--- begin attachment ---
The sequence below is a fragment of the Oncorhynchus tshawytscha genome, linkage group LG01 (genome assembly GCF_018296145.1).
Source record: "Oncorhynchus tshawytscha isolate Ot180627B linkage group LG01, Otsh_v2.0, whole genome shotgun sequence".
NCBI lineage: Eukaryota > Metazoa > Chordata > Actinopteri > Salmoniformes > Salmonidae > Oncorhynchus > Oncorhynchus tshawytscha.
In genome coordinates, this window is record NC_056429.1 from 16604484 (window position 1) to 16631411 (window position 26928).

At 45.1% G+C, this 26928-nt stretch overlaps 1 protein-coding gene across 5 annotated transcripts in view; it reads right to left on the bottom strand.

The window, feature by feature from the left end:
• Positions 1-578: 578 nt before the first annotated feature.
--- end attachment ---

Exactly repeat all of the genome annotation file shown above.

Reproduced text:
The sequence below is a fragment of the Oncorhynchus tshawytscha genome, linkage group LG01 (genome assembly GCF_018296145.1).
Source record: "Oncorhynchus tshawytscha isolate Ot180627B linkage group LG01, Otsh_v2.0, whole genome shotgun sequence".
NCBI lineage: Eukaryota > Metazoa > Chordata > Actinopteri > Salmoniformes > Salmonidae > Oncorhynchus > Oncorhynchus tshawytscha.
In genome coordinates, this window is record NC_056429.1 from 16604484 (window position 1) to 16631411 (window position 26928).

At 45.1% G+C, this 26928-nt stretch overlaps 1 protein-coding gene across 5 annotated transcripts in view; it reads right to left on the bottom strand.

The window, feature by feature from the left end:
• Positions 1-578: 578 nt before the first annotated feature.